previous year. CEO Farr purchased three new dealerships in Houston, Baltimore and Dayton, Ohio. But what he believes will significantly boost his margins is the increased volume from his 17-acre used-car emporium in Royal Oak, Michigan. The site includes a finance company, an ad agency and a 100- sq.-ft. service facility. “I see value in targeting the urban consumer, a market that has been overlooked by majority dealers,” Farr says. “We wanted to give affordable cars to the financially-challenged. At the same time, we want to educate these consumers.” Each customer who purchases a vehicle from the super store must attend a two-hour seminar that reviews everything from making timely payments to vehicle upkeep. Farr’s vision: erecting a used-car megastore in every urban hub where he operates a dealership.
ADJUSTING TO THE NEW BUSINESS CLIMATE
Now more than ever, the BE 100s companies have to stay flexible to handle the changing dynamics of their respective industries. Perhaps no company knows that better than Drew Pearson Marketing (DPM), the 1994 BE Company of the Year. The Addison, Texas-based licensed sportswear manufacturer saw its fortunes ebb because of the baseball strike in 1994 and subsequent fan backlash in 1995. Sales slid from $77.5 million in 1993 to $42 million in 1995, a staggering 45.8%. The decline forced CEO Pearson to revise the company’s game plan. Over the past 18 months, Drew Pearson Companies went after licenses as diverse as the NASCAR auto racing circuit and Warner Bros., producing head gear for the movie Space Jam. The company scored major financial touchdowns by introducing new products for its largest customer, the National Football League, developing the first-ever polar fleece cap to don the trademarks of professional football teams. The concern also picked up the license to create merchandise for NFL apparel targeted at women. DPM scored $50 million in gross sales, an impressive 19% increase in 1996 sales to place it No. 40 on the 1997 BE INDUSTRIAL/SERVICE 100. “The baseball strike gave us a wake-up call,” asserts Pearson. “We will always make sure that we now have a diverse mix of licenses.”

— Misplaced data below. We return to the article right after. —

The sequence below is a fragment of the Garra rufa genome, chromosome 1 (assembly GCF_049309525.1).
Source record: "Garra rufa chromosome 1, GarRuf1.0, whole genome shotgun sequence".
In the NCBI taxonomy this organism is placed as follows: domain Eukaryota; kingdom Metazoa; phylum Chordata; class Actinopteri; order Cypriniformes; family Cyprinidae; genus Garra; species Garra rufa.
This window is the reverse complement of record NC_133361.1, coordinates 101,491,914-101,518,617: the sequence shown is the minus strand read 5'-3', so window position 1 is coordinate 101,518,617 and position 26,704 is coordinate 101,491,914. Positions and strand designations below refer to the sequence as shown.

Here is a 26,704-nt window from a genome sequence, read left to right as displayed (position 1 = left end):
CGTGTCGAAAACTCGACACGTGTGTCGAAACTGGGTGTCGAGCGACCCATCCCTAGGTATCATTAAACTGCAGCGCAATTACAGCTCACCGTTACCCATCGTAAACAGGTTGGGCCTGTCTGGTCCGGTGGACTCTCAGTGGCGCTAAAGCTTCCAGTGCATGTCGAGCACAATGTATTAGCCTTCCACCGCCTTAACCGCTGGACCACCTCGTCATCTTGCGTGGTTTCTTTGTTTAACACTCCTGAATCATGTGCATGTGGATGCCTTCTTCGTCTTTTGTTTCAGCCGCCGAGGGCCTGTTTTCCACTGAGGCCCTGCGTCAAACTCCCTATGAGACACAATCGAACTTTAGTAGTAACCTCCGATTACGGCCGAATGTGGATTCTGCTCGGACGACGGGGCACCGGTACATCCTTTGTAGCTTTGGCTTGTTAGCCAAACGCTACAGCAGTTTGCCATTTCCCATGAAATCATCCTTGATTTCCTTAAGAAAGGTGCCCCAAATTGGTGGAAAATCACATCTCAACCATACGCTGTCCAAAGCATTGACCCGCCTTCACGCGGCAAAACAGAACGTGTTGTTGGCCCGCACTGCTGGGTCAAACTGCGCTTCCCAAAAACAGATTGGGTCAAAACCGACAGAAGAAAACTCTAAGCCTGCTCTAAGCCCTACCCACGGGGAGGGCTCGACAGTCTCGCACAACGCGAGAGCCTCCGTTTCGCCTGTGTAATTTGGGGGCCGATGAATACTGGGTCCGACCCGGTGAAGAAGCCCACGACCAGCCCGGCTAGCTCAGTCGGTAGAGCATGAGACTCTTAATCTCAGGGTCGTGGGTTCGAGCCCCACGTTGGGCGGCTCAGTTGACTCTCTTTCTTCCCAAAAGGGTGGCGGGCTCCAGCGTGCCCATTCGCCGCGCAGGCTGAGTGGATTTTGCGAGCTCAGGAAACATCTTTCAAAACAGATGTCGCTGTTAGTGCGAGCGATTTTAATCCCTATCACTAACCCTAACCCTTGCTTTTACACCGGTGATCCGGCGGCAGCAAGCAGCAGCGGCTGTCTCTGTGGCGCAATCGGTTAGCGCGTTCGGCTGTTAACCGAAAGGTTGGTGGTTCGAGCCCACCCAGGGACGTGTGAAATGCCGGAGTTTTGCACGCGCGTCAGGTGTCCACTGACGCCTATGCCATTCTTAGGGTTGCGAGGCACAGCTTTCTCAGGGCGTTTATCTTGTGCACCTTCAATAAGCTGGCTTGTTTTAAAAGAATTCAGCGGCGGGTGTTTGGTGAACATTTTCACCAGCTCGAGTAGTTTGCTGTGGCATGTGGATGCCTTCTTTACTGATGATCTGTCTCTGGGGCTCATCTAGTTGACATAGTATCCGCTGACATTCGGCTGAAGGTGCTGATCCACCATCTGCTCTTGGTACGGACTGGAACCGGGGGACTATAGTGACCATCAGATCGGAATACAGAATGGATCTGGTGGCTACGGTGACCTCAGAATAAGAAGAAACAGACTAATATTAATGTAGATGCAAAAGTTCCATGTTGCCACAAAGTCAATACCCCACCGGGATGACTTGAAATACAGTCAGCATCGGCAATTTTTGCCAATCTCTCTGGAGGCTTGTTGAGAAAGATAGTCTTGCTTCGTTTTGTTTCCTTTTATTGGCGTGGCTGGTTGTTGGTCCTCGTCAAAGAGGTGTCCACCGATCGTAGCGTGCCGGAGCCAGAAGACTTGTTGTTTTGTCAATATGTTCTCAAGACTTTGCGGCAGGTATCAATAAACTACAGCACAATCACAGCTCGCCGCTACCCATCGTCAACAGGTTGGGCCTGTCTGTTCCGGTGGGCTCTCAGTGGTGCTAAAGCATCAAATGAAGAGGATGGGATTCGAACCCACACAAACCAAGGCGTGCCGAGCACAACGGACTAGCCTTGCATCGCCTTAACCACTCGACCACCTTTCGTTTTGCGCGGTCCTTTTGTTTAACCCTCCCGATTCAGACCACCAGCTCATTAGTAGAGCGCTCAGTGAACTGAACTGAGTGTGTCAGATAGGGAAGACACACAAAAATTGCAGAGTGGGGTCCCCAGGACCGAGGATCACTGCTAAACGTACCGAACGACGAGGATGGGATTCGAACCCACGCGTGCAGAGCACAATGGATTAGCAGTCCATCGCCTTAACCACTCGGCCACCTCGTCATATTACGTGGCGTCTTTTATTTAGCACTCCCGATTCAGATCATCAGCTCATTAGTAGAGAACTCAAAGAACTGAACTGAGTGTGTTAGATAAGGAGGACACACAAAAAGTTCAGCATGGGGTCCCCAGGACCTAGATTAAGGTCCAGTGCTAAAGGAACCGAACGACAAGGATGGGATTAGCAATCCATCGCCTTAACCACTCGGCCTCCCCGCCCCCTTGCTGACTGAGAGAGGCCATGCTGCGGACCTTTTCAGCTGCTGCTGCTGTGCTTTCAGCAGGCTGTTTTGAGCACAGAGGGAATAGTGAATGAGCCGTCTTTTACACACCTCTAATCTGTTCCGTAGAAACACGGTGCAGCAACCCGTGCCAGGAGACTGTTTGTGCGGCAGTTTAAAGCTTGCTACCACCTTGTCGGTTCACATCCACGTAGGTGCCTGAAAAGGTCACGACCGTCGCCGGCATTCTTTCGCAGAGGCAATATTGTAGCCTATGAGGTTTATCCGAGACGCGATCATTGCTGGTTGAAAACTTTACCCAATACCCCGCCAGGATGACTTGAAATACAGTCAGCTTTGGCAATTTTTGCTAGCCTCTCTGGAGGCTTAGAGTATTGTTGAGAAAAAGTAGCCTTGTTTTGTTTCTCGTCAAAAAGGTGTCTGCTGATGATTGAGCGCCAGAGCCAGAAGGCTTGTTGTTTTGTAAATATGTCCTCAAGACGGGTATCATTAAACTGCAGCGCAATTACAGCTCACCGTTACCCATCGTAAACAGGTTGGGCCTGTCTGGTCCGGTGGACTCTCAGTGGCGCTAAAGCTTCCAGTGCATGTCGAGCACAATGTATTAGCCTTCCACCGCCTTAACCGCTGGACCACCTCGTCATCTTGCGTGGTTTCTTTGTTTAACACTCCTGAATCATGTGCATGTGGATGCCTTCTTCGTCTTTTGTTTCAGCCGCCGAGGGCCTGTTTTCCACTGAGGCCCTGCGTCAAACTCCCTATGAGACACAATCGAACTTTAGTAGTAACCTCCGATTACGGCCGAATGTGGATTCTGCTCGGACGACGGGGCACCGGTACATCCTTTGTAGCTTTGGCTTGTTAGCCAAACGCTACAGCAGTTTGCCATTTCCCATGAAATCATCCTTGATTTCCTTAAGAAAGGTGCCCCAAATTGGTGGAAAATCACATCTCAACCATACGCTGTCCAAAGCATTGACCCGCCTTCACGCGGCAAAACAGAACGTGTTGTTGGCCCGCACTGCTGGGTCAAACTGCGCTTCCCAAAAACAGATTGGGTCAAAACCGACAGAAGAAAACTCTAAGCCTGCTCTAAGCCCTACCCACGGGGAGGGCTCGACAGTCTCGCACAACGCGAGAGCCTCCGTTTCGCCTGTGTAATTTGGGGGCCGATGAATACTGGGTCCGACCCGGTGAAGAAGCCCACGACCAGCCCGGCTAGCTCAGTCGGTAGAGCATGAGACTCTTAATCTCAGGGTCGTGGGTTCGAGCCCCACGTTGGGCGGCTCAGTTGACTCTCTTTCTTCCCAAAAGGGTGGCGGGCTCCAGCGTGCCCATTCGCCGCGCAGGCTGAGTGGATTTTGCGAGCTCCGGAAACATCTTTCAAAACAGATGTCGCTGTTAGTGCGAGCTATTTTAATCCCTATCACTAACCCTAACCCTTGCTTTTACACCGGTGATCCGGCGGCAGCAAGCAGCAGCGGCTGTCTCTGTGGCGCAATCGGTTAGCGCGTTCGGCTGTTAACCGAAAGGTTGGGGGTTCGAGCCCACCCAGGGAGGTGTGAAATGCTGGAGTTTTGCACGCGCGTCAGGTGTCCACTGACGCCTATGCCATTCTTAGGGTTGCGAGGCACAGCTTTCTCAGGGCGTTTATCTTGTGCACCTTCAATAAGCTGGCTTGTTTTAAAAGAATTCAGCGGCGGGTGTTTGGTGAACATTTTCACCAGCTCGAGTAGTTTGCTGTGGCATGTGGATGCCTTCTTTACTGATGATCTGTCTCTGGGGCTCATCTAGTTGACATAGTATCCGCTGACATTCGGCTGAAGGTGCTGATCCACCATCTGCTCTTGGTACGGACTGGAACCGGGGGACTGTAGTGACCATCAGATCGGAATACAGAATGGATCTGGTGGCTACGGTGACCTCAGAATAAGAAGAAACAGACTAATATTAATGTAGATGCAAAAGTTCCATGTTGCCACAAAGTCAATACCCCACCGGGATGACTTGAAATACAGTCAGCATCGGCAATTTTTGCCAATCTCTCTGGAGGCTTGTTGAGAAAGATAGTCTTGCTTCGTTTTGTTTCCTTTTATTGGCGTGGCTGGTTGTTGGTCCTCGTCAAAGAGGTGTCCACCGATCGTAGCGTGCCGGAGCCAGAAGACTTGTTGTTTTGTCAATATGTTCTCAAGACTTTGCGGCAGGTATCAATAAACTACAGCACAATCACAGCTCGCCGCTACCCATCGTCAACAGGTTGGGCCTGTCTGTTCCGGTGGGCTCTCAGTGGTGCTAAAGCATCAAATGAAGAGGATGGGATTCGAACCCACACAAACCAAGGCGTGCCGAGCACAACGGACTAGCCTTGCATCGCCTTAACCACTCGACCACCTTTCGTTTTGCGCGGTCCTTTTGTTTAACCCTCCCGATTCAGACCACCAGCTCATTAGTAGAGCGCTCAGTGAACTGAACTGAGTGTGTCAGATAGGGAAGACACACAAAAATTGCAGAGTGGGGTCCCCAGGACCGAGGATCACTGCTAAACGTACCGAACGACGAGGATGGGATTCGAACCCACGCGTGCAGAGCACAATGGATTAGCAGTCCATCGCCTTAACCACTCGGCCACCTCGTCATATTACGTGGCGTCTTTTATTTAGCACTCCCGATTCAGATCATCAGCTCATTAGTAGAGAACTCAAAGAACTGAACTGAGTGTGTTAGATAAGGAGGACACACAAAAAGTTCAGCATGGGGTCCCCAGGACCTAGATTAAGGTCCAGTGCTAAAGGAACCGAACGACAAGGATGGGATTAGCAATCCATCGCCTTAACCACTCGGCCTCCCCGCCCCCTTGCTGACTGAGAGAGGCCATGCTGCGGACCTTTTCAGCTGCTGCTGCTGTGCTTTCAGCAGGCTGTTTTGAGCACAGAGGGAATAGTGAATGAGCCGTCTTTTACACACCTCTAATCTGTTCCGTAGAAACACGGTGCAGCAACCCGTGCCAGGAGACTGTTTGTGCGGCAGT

Gary, Indiana-based Powers & Sons Construction Co. Inc. (No. 92 on the BE INDUSTRIAL/SERVICE 100 with $22.52 million in gross sales) shifted its focus from public works to private construction. (In 1996, private construction projects accounted for 85% of gross revenues, compared with 50% in 1995.) Though the new focus resulted in the concern’s massive 31.4% drop in sales, CEO Mamon Powers Jr.’s tactics were clear cut: improved profits by focusing on local construction jobs and minimizing costly out-of-state projects. Not hampered by government restrictions, the company also employed what Powers calls “ahead-of-time” management, completing projects 30%-50% faster and, in turn, reducing overhead and payroll costs on a given job.
DEALING WITH THE FORTUNE 500
One of the most dramatic develop meets of the past year has been the increased shrinkage of the Fortune 500’s vendor base. It has forced many BE 100s suppliers to rapidly expand their business thrust, demonstrating dexterity in various